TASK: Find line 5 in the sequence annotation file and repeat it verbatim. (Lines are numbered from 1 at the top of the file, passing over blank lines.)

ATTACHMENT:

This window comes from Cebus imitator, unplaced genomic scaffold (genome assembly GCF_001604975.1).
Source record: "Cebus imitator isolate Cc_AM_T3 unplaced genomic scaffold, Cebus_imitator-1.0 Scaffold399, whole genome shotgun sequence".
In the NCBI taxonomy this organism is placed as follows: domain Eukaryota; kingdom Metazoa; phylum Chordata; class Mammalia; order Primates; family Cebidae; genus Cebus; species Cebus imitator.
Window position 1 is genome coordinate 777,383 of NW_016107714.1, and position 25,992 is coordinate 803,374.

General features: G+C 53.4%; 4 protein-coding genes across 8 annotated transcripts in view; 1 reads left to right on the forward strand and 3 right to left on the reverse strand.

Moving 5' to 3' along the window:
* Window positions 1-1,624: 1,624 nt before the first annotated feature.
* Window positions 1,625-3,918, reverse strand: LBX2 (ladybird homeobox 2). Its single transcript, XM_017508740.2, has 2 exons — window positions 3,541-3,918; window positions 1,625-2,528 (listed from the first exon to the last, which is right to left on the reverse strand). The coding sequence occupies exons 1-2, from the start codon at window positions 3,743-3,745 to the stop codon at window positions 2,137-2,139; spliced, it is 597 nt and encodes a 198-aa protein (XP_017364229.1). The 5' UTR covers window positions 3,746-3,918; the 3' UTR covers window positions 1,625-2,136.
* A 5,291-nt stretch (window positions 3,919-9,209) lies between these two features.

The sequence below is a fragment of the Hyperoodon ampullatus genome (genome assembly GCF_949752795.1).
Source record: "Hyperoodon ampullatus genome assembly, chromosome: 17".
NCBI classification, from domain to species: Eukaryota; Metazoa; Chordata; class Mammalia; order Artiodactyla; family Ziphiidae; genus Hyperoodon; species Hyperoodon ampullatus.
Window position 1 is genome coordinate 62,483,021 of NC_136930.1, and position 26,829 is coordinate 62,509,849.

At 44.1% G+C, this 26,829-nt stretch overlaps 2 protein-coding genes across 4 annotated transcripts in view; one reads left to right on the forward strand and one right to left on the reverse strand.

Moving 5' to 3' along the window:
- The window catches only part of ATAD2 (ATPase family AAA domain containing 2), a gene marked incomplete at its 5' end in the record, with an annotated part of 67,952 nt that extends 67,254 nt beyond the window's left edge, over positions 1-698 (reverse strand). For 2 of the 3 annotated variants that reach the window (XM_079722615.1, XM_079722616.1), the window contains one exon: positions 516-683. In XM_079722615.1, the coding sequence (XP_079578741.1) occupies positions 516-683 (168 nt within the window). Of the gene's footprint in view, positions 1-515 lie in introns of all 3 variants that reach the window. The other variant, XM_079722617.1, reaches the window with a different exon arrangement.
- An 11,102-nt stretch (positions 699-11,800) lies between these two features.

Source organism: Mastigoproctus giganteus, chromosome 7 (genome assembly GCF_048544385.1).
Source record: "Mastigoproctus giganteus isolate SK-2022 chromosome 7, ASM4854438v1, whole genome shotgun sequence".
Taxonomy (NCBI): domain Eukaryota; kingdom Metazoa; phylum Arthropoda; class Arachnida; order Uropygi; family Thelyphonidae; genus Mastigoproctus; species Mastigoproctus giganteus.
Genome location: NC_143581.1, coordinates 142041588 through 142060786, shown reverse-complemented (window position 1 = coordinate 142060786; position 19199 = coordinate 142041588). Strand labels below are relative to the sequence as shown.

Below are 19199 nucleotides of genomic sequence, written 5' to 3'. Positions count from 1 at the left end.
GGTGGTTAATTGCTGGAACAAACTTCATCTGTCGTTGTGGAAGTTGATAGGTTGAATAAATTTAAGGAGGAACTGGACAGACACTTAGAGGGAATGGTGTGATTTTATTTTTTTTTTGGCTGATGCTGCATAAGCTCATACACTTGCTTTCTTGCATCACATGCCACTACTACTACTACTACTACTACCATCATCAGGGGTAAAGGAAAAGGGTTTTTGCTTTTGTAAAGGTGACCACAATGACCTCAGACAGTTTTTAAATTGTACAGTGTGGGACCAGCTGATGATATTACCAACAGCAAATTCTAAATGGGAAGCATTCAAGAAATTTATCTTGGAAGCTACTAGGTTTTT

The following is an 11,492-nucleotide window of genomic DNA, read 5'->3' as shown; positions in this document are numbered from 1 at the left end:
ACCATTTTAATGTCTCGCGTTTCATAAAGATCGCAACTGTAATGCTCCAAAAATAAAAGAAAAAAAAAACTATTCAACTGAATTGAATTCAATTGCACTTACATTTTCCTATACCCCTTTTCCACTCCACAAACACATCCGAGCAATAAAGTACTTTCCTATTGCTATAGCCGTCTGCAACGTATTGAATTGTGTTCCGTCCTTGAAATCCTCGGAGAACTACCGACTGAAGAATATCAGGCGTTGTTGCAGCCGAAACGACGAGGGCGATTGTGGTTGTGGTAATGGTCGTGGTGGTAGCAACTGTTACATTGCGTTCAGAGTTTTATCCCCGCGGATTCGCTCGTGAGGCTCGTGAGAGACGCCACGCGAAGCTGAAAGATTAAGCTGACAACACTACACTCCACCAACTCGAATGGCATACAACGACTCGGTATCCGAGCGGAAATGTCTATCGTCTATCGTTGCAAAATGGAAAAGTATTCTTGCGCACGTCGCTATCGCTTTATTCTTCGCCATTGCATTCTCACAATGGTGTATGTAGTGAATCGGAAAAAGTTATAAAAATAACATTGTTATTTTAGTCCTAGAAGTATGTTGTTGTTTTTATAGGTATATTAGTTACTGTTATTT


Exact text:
General features: G+C 53.4%; 4 protein-coding genes across 8 annotated transcripts in view; 1 reads left to right on the forward strand and 3 right to left on the reverse strand.